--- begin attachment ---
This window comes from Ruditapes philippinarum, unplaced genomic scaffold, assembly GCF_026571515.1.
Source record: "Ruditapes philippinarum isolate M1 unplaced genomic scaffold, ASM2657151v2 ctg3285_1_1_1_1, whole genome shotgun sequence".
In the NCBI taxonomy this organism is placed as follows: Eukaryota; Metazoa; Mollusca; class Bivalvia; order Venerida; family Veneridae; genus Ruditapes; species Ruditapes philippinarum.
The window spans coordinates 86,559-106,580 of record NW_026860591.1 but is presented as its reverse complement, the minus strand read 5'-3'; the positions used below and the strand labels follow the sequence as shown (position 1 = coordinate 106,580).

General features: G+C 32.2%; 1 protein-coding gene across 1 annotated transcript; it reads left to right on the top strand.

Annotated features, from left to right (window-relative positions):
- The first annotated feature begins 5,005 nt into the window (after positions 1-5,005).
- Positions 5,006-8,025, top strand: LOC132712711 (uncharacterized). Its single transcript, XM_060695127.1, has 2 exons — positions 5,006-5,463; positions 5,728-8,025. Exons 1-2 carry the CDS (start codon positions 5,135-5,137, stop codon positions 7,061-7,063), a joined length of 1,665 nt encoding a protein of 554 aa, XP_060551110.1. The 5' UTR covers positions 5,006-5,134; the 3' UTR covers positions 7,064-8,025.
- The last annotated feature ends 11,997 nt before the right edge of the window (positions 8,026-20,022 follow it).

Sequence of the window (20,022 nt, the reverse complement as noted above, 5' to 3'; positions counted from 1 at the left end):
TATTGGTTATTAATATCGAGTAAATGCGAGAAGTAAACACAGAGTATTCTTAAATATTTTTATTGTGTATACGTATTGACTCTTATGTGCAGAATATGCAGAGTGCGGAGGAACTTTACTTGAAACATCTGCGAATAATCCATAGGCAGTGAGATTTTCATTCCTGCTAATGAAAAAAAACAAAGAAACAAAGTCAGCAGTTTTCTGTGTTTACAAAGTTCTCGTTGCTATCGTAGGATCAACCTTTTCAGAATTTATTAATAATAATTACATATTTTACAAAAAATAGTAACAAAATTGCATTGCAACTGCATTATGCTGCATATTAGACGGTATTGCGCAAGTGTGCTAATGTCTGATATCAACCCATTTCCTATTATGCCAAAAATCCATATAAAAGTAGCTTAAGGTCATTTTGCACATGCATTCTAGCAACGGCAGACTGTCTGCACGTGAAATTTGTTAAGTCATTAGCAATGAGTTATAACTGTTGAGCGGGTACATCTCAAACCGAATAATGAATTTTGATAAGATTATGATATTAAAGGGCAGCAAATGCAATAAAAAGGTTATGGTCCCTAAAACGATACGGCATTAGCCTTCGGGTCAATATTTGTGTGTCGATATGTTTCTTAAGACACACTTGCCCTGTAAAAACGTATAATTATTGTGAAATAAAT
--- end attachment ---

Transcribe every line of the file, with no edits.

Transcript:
This window comes from Ruditapes philippinarum, unplaced genomic scaffold, assembly GCF_026571515.1.
Source record: "Ruditapes philippinarum isolate M1 unplaced genomic scaffold, ASM2657151v2 ctg3285_1_1_1_1, whole genome shotgun sequence".
In the NCBI taxonomy this organism is placed as follows: Eukaryota; Metazoa; Mollusca; class Bivalvia; order Venerida; family Veneridae; genus Ruditapes; species Ruditapes philippinarum.
The window spans coordinates 86,559-106,580 of record NW_026860591.1 but is presented as its reverse complement, the minus strand read 5'-3'; the positions used below and the strand labels follow the sequence as shown (position 1 = coordinate 106,580).

General features: G+C 32.2%; 1 protein-coding gene across 1 annotated transcript; it reads left to right on the top strand.

Annotated features, from left to right (window-relative positions):
- The first annotated feature begins 5,005 nt into the window (after positions 1-5,005).
- Positions 5,006-8,025, top strand: LOC132712711 (uncharacterized). Its single transcript, XM_060695127.1, has 2 exons — positions 5,006-5,463; positions 5,728-8,025. Exons 1-2 carry the CDS (start codon positions 5,135-5,137, stop codon positions 7,061-7,063), a joined length of 1,665 nt encoding a protein of 554 aa, XP_060551110.1. The 5' UTR covers positions 5,006-5,134; the 3' UTR covers positions 7,064-8,025.
- The last annotated feature ends 11,997 nt before the right edge of the window (positions 8,026-20,022 follow it).

Sequence of the window (20,022 nt, the reverse complement as noted above, 5' to 3'; positions counted from 1 at the left end):
TATTGGTTATTAATATCGAGTAAATGCGAGAAGTAAACACAGAGTATTCTTAAATATTTTTATTGTGTATACGTATTGACTCTTATGTGCAGAATATGCAGAGTGCGGAGGAACTTTACTTGAAACATCTGCGAATAATCCATAGGCAGTGAGATTTTCATTCCTGCTAATGAAAAAAAACAAAGAAACAAAGTCAGCAGTTTTCTGTGTTTACAAAGTTCTCGTTGCTATCGTAGGATCAACCTTTTCAGAATTTATTAATAATAATTACATATTTTACAAAAAATAGTAACAAAATTGCATTGCAACTGCATTATGCTGCATATTAGACGGTATTGCGCAAGTGTGCTAATGTCTGATATCAACCCATTTCCTATTATGCCAAAAATCCATATAAAAGTAGCTTAAGGTCATTTTGCACATGCATTCTAGCAACGGCAGACTGTCTGCACGTGAAATTTGTTAAGTCATTAGCAATGAGTTATAACTGTTGAGCGGGTACATCTCAAACCGAATAATGAATTTTGATAAGATTATGATATTAAAGGGCAGCAAATGCAATAAAAAGGTTATGGTCCCTAAAACGATACGGCATTAGCCTTCGGGTCAATATTTGTGTGTCGATATGTTTCTTAAGACACACTTGCCCTGTAAAAACGTATAATTATTGTGAAATAAAT